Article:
It is a further object of the present invention to reduce the weight, volume, and power consumption of apparatus employed to orient and stabilize a space vehicle.
It is a further object of the present invention to provide a reaction wheel incorporating its own scanner, in a single package, and when the device is employed in pairs, the reaction wheel is responsive to the scanner output to orient and stabilize the space vehicle.
It is a further object of the present invention to provide a plurality of inertia wheels, some of which employ a unique construction, where in the reaction wheel and horizon scanner are incorporated into a single package, the unique reaction wheel scanners being employed to derive outputs for pitch and roll correction signals and being capable of receiving an input correction signal to reorient the space vehicle about its respective axis.
It is a further object of the present invention to reduce the viscous drag of reaction wheel scanners by providing a construction wherein an air bearing isincorporated in the apparatus thereby eliminating the drag produced by lubricants and conventional bearings.
These and other objects 'of the present invention are accomplished by providing a reaction wheel and scanner of unitary construction (the reaction wheel and scanner are incorporated into a single package, the flywheel of the reaction wheel supplying rotary power to certain elements of the scanner), which when employed in pairs will provide information for deriving pitch and roll correction signals by sensing infrared radiation changes between earth and sky observation. The sensed information is em ployed to detect the earth horizon and thereby generate correction signals for orienting or aligning the space vehicle in a desired position.
In an illustrative environment set forth for the practice of the invention, the reaction wheel scanners are employed in pairs which derive information indicative of pitch and roll correction signals. After processing, the correction signal for roll reorientation is applied to the pair of reaction wheel scanners in the form of a varying current while the pitch correction is applied to a separate pitch reaction wheel. In a known manner, yaw information signals are derived from a gyro and after thesesignals are processed in a control logic box, correction signals are directed to a yaw reaction wheel which is similar to the pitch reaction wheel.
Since an uncontrolled space vehicle tumbles erratically in orbit, means must be employed to orient, stabilize and align the space vehicle at least during certain periods of the flight so that various experiments may be conducted and useful information derived. In systems of this type, the system Weight, volume, and power consumption is of paramount importance in that these parameters must be maintained at a minimum. The reaction wheel scanner of the present invention meets all of these requirements. The use of a pair of reaction wheel scanners in place of two infrared horizon scanners and a separate reaction wheel reduces the number of motors required from three to two, and will reduce the number of bearings required which introduce viscous drag and produce other losses.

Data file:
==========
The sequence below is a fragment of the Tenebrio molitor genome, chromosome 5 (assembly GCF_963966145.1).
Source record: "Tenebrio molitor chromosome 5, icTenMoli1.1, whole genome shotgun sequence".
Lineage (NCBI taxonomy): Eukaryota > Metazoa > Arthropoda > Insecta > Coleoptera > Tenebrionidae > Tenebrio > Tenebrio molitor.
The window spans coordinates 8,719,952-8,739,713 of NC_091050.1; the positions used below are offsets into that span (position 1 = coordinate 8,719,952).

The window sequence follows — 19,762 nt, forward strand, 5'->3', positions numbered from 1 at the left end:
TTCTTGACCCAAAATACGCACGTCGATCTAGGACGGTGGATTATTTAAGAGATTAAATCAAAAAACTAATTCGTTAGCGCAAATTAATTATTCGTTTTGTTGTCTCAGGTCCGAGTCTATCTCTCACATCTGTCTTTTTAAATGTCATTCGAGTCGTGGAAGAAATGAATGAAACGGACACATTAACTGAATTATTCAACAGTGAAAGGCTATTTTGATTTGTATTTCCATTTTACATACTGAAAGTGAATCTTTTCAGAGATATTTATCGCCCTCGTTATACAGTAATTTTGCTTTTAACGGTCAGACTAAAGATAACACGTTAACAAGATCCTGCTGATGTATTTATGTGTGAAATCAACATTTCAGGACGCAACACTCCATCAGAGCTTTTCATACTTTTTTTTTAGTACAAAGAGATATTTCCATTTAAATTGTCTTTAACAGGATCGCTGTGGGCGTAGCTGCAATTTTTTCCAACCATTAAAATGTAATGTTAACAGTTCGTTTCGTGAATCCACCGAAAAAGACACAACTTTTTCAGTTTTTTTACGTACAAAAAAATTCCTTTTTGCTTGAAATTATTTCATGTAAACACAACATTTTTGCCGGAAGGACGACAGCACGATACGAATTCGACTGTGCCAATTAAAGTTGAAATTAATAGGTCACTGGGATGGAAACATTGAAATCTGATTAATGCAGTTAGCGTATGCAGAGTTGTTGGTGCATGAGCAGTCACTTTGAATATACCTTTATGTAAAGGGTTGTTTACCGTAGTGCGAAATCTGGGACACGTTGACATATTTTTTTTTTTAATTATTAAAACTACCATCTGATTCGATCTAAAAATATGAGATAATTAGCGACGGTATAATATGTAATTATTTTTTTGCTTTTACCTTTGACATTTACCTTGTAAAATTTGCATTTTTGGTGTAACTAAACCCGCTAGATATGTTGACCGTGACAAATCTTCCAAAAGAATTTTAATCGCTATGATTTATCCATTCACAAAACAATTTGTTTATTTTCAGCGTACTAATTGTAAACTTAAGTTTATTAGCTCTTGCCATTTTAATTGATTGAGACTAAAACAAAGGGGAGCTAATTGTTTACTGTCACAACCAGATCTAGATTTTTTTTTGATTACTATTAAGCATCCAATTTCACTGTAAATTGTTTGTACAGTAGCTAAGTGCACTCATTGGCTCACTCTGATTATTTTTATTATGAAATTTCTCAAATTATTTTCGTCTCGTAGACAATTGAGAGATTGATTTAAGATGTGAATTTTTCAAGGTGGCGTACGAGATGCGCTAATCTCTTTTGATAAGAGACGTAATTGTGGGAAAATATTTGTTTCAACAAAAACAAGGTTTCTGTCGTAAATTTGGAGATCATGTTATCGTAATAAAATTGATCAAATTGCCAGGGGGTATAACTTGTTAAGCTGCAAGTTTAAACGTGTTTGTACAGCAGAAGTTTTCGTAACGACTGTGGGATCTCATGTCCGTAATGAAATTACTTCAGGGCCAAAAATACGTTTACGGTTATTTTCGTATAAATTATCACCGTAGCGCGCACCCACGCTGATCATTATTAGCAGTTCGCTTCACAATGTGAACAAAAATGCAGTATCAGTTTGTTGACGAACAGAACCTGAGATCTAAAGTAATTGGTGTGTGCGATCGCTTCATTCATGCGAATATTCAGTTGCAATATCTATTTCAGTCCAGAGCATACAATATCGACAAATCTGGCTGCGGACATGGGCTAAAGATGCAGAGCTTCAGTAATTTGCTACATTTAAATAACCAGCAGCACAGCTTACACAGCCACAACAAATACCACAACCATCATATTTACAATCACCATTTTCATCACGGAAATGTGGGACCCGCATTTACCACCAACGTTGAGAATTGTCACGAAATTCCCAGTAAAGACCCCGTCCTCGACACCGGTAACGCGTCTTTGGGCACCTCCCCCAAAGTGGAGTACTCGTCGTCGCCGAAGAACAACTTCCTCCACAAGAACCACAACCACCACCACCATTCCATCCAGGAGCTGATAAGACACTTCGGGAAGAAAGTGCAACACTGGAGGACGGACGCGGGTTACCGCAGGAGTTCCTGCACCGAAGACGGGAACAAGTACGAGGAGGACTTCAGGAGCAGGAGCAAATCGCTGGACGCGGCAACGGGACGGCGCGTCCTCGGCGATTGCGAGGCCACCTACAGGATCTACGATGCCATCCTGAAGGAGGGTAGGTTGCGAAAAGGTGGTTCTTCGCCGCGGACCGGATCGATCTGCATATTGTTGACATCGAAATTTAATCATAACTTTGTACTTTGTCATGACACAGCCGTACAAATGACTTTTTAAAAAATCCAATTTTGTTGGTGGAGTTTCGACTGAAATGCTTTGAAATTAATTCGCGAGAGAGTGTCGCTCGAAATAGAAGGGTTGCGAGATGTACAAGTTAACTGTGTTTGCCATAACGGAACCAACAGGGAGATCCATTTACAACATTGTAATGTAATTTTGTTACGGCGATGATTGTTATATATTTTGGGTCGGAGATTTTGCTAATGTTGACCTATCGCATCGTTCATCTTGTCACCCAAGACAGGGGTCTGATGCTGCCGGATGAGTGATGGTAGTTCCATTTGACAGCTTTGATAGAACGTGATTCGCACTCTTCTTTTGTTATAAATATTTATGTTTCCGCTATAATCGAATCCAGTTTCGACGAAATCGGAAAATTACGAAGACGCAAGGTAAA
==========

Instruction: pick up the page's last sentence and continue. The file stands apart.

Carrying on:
In the reaction wheel scanner, a prism and lens combination is centrally secured to a momentum flywheel surrounding a shaft, which in the particular embodiment illustrated is a hollow shaft, rotational energy being supplied by a pancake type of motor. The hollow shaft permits the stationary radiation sensor, in the form of a bolometer, to be in line with the rotating objects. The unit is housed in a sealed container with a germanium window. The reaction wheel scanner rotates in one direction only between a minimum and a maximum speed, which is the speed range that the infrared signal processor is capable of handling. The reaction wheel scanners are employed in back-to-back pairs such that when they are rotating in opposite directions at the same speed, there is no net momentum. As the reaction wheel scanners rotate, an error signal will ultimately be produced. To correct for the error, the reaction wheels of the reaction wheel scanners speed up or slow down to orient the spacecraft to the zero error position.
The invention both as to its organization and method of operation together with further objects and advantages thereof willbest be understood by reference to the following specification taken in conjunction with the accompanying drawings in which:
FIGURE 1 is a block diagram of an illustrative environment in which the reaction wheel scanners of the present invention may be utilized;
FIGURE 2 is an elevational schematic view of a spacecraft in orbit about the earth and illustrating the scanning pattern as viewed by the spacecraft optics;
FIGURE 3 is a schematic plan view of the satellite or space vehicle of the FIGURE 2 and illustrating the measurements which are derived by the reaction wheel scanners to provide pitch and roll correction signals;
FIGURE 4 is a sectional view of a reaction wheel scanner and having the principal parts of a stator, a rotorflywheel, and an optical system for the scanner portion; and